Nemmers v. U.S., Nos. 85-2360

CourtUnited States Courts of Appeals. United States Court of Appeals (7th Circuit)
Writing for the CourtBefore BAUER and EASTERBROOK, Circuit Judges, and SWYGERT; EASTERBROOK
Citation795 F.2d 628
PartiesRonald J. NEMMERS and Sarah L. Nemmers, parents and next friends of Eric P. Nemmers, Plaintiffs-Appellants--Cross-Appellees, v. UNITED STATES of America, Defendant-Appellee--Cross-Appellant.
Decision Date11 July 1986
Docket Number85-2486,Nos. 85-2360

Page 628

795 F.2d 628
Ronald J. NEMMERS and Sarah L. Nemmers, parents and next
friends of Eric P. Nemmers,
Plaintiffs-Appellants--Cross-Appellees,
v.
UNITED STATES of America, Defendant-Appellee--Cross-Appellant.
Nos. 85-2360, 85-2486.
United States Court of Appeals,
Seventh Circuit.
Argued June 2, 1986.
Decided July 11, 1986.

Page 629

Edward R. Durree, Strodel, Kingery & Durree, Assoc., Peoria, Ill., for plaintiffs-appellants--cross-appellees.

Mark D. Stuaan, Asst. U.S. Atty., Peoria, Ill., Gerald D. Fines, U.S. Atty., for defendant-appellee--cross-appellant.

Before BAUER and EASTERBROOK, Circuit Judges, and SWYGERT, Senior Circuit Judge.

EASTERBROOK, Circuit Judge.

Eric Nemmers was born in July 1973, more than three weeks late. His mother had a difficult labor. Her physicians at a naval hospital told her to go home and stay there until she had regular pains, five minutes apart. They performed no tests and prescribed no medicine other than a suppository. When Mrs. Nemmers called to inquire about intense but irregular pains, a nurse told her to stop calling until she had regular pains. After more than two days of irregular pains, Mrs. Nemmers was taken to the naval hospital, where a physician performed a Caesarean section. Eric survived but is retarded (IQ of 45) and has cerebral palsy. The district judge concluded after a bench trial that Eric's problems were caused by negligent medical treatment at and before his birth. 612 F.Supp. 928, 933 (C.D.Ill.1985). The case presents three problems: the statute of limitations, the extent of compensation for a reduction in the ability to enjoy life, and the rate of change of the cost of Eric's care.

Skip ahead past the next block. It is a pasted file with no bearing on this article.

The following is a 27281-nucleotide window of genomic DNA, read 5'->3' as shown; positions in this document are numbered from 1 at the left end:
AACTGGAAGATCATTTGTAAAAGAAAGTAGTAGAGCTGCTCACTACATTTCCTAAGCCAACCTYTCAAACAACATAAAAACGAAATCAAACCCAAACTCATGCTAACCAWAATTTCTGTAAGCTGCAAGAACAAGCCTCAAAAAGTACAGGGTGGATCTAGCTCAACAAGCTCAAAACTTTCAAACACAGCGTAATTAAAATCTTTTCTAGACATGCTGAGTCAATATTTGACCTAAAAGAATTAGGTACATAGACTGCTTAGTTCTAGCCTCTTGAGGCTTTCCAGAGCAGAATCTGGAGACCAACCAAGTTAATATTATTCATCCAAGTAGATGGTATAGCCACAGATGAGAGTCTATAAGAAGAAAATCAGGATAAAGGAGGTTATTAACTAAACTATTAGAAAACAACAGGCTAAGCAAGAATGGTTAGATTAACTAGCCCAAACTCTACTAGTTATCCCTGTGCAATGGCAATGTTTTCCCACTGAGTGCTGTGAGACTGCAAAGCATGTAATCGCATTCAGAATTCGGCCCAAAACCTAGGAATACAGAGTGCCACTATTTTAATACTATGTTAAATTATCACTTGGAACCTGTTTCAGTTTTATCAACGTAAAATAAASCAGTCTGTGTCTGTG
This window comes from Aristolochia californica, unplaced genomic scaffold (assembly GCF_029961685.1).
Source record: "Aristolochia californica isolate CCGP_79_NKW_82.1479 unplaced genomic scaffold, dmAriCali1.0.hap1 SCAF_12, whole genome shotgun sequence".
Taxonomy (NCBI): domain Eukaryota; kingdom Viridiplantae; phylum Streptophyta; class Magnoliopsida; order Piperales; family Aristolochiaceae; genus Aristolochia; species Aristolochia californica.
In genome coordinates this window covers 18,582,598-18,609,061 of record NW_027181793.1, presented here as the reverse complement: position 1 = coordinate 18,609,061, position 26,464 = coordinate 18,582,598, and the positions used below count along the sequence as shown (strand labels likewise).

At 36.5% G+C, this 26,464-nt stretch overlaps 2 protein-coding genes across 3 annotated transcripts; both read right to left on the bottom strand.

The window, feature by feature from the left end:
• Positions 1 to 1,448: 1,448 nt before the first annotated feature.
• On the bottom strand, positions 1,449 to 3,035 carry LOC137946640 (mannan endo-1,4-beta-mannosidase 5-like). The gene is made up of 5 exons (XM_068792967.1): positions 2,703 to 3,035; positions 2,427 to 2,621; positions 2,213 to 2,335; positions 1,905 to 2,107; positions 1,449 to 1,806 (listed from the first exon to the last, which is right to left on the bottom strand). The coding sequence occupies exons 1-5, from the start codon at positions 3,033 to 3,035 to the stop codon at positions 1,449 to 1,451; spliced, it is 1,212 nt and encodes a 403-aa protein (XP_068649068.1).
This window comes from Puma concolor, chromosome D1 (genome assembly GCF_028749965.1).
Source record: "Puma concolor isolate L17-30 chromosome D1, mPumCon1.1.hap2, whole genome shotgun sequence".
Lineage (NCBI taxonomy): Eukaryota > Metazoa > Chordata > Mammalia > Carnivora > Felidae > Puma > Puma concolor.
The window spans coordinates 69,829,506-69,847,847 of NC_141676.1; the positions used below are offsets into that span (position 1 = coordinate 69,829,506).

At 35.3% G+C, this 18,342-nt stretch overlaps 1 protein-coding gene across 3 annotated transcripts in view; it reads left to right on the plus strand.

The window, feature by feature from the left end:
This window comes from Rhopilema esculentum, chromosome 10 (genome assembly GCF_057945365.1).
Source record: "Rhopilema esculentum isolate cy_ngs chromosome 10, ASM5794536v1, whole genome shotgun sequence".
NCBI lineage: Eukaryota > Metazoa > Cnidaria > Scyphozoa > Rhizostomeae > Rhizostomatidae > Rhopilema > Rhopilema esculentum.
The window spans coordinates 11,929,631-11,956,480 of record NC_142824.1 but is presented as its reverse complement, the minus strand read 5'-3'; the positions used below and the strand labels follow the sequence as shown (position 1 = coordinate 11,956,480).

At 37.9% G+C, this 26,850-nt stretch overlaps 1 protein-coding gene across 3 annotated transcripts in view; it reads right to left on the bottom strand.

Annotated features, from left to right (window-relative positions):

I

The Federal Tort Claims Act allows two years within which to file a claim. 28 U.S.C. Sec. 2401(b). The time starts to run in a medical malpractice case when the plaintiff has the information necessary to discover "both his injury and its cause." United States v. Kubrick, 444 U.S. 111, 120, 100 S.Ct. 352, 358, 62 L.Ed.2d 259 (1979) (footnote omitted); Green v. United States, 765 F.2d 105, 107 (7th Cir.1985); Drazan v. United States, 762 F.2d 56, 58-59 (7th Cir.1985); Stoleson v. United States, 629 F.2d 1265, 1269-70 (7th Cir.1980). By the time Eric was 18 months old, his parents knew that he had cerebral palsy or muscular dystrophy. But they did not file a claim until October 1981, more than eight years after Eric's birth. If they discovered, or in the exercise of reasonable diligence could have discovered, the role of the naval hospital in Eric's defects before October 1979, this suit is barred by Sec. 2401(b).

Between 1973 and 1976 Eric's treating physician expressed puzzlement about the cause of his affliction, stating "these

Page 630

things just happen". 612 F.Supp. at 930. In May 1977 the Nemmers took Eric to a new physician, Steven Copps, who wrote a report principally designed to tell the Nemmers how to care for their son. The first page of the report contains this language: